Maria Annina Laganà Pappacena
9 July 1894
|Died||11 September 1966 (aged 72)|
Santa Marinella, Italy
Maria Annina Laganà Pappacena, best known as Anna Fougez ( 9 July 1894 – 11 September 1966) was an Italian actress and singer.
Born in Taranto, at 6 years old Pappacena became orphan of both her parents, and was adopted by her aunt. She was a child prodigy, debuting as a café-chantant singer aged eight, and at 9 years old she was already a star, performing as a canzone napoletana singer in Milan, Paris and Naples. She adopted her stage name as a tribute to French singer Eugénie Fougère.
While at that time the success of variety artists was in general short and ephemeral, Fougez was a real diva for several decades, and was the most paid Italian artist of her time. Reasons for her ensuring success include her ability in choosing her repertoire and adapting it to her figure, her peculiar beauty, more elegant and very different from the other actresses of her time, her ability to readily interact with the audience, and her particular costumes, which she mostly drew by herself, and which influenced the Italian fashion of the time. She was also in good relations with Fascism, and shortly before the March on Rome composed and performed in front of Benito Mussolini the song "Fox-trot di Mussolini".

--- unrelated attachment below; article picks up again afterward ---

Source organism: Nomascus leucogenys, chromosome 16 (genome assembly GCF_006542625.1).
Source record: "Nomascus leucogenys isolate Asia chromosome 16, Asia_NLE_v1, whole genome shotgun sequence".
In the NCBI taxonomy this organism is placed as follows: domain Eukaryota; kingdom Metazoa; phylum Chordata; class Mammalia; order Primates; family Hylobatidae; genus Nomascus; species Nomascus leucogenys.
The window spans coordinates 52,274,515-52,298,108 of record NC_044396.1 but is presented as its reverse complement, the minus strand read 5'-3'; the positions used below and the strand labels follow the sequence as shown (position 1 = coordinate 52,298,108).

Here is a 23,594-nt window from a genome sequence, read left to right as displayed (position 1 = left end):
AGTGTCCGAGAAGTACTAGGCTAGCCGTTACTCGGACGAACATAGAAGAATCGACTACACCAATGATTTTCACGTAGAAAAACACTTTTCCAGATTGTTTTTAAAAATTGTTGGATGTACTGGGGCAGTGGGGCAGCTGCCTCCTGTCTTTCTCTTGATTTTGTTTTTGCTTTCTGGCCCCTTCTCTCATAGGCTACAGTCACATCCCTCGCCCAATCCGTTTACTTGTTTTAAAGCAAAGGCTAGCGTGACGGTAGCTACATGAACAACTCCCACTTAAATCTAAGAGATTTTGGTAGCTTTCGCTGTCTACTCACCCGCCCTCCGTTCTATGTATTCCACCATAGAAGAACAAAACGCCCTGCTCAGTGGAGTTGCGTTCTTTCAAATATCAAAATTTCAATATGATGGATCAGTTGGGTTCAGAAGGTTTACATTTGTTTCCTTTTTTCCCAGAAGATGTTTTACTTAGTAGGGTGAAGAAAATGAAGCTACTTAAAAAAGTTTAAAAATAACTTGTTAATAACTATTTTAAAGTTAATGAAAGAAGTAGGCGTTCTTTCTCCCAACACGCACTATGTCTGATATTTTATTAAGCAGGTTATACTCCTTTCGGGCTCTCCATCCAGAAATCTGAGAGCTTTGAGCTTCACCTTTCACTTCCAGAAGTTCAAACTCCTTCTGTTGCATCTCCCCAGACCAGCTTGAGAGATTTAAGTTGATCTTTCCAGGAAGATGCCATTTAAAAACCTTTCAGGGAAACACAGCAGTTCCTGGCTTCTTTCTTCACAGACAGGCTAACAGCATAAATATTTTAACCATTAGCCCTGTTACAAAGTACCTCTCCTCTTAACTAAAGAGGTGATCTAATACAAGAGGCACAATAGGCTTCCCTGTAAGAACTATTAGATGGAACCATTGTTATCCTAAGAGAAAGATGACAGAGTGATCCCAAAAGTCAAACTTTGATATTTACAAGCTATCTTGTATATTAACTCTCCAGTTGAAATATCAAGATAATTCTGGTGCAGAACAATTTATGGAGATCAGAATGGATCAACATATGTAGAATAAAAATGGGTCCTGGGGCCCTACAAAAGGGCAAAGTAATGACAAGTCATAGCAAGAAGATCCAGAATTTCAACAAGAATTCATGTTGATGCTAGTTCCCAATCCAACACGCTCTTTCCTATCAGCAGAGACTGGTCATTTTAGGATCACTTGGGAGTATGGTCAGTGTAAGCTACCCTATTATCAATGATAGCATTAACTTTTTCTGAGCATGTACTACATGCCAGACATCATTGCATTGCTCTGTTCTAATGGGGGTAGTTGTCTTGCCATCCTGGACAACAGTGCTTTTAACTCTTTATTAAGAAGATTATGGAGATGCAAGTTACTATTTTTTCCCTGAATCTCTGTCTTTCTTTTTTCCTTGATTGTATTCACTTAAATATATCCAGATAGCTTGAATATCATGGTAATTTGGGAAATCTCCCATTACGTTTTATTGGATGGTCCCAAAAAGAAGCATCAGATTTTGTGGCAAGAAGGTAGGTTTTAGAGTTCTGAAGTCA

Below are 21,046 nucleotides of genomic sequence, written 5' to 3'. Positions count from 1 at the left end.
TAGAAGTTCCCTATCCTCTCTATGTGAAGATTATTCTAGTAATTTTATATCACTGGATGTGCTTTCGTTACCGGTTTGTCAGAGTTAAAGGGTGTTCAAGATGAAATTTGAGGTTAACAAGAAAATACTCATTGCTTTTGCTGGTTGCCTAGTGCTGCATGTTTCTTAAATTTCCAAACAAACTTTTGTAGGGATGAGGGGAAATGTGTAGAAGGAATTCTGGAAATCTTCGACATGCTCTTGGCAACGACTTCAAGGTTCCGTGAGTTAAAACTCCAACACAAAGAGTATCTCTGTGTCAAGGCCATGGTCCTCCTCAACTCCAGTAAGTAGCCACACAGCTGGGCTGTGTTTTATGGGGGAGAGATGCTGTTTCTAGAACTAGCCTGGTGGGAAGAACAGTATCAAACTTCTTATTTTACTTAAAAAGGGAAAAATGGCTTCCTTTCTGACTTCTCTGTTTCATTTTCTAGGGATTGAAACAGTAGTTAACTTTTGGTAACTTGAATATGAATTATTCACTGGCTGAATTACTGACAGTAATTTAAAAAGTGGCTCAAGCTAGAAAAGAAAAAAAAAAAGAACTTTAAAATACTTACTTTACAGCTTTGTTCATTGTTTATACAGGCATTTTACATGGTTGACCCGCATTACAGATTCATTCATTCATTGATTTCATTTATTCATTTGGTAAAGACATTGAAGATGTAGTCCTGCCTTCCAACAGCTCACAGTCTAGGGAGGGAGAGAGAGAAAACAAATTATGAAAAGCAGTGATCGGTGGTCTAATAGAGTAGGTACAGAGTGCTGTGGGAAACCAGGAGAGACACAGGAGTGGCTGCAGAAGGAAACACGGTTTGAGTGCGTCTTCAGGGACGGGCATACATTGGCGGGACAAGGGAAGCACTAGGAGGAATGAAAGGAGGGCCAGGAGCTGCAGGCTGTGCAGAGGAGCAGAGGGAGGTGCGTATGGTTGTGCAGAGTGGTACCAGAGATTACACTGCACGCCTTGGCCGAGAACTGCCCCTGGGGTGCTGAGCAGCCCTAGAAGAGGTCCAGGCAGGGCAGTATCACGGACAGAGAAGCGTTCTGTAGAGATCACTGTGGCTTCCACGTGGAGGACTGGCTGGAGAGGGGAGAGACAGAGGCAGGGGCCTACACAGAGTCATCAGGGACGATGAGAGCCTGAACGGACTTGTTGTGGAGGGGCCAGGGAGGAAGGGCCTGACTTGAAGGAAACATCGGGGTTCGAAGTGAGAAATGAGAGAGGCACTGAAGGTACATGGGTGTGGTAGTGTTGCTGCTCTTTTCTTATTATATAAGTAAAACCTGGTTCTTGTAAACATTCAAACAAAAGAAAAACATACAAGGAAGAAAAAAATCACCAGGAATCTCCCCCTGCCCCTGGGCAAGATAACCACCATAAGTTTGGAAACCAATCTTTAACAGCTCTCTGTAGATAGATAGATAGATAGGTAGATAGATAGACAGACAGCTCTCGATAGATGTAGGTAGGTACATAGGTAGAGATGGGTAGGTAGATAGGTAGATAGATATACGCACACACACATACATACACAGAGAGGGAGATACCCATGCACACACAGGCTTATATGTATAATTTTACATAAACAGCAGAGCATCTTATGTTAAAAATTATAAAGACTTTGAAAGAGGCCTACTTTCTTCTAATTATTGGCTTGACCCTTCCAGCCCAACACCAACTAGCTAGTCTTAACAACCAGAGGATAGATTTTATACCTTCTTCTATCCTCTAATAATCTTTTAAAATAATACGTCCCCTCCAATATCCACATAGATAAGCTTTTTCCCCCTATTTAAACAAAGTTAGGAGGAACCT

Between the second half of the 1910s and the early 1920s Fougez starred in a number of silent films of good success. In 1928, together with her second husband, the French dancer René Thano, she started her own revue company, "Grande rivista italiana". In 1931, she wrote her memoirs, Il mondo parla ed io passo (i.e. "The world speaks and I pass"). In 1940, still famous, she eventually retired from showbusiness.
- Gianfranco Baldazzi. "Fougez, Anna". Gino Castaldo (edited by). Dizionario della canzone italiana. Curcio Editore, 1990. pp. 708-9.
- Doriana Legge. "Pappacena, Maria Annina Laganà, in arte Anna Fougez". Enciclopedia Italiana: Dizionario biografico. Treccani, 2014.
- Stefano Tomassini. "Variety Theater". Encyclopedia of Italian Literary Studies: A-J, Volume 1. Taylor & Francis, 2006. pp. 1950-1.